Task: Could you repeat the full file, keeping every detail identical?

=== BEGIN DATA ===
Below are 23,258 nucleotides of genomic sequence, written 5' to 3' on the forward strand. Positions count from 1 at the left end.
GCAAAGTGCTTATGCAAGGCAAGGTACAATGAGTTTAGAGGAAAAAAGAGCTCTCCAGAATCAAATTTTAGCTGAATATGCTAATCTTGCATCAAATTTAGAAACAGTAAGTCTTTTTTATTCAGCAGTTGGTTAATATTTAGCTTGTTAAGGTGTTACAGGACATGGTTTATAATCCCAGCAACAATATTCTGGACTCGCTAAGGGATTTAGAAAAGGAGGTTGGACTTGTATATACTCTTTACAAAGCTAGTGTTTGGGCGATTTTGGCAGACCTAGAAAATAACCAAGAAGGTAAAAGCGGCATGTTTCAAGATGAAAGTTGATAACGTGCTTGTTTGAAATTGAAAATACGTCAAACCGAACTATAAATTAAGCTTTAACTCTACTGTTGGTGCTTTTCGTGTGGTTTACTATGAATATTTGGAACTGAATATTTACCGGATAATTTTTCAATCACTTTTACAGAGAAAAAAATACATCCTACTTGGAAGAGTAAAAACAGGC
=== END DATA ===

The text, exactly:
Below are 23,258 nucleotides of genomic sequence, written 5' to 3' on the forward strand. Positions count from 1 at the left end.
GCAAAGTGCTTATGCAAGGCAAGGTACAATGAGTTTAGAGGAAAAAAGAGCTCTCCAGAATCAAATTTTAGCTGAATATGCTAATCTTGCATCAAATTTAGAAACAGTAAGTCTTTTTTATTCAGCAGTTGGTTAATATTTAGCTTGTTAAGGTGTTACAGGACATGGTTTATAATCCCAGCAACAATATTCTGGACTCGCTAAGGGATTTAGAAAAGGAGGTTGGACTTGTATATACTCTTTACAAAGCTAGTGTTTGGGCGATTTTGGCAGACCTAGAAAATAACCAAGAAGGTAAAAGCGGCATGTTTCAAGATGAAAGTTGATAACGTGCTTGTTTGAAATTGAAAATACGTCAAACCGAACTATAAATTAAGCTTTAACTCTACTGTTGGTGCTTTTCGTGTGGTTTACTATGAATATTTGGAACTGAATATTTACCGGATAATTTTTCAATCACTTTTACAGAGAAAAAAATACATCCTACTTGGAAGAGTAAAAACAGGC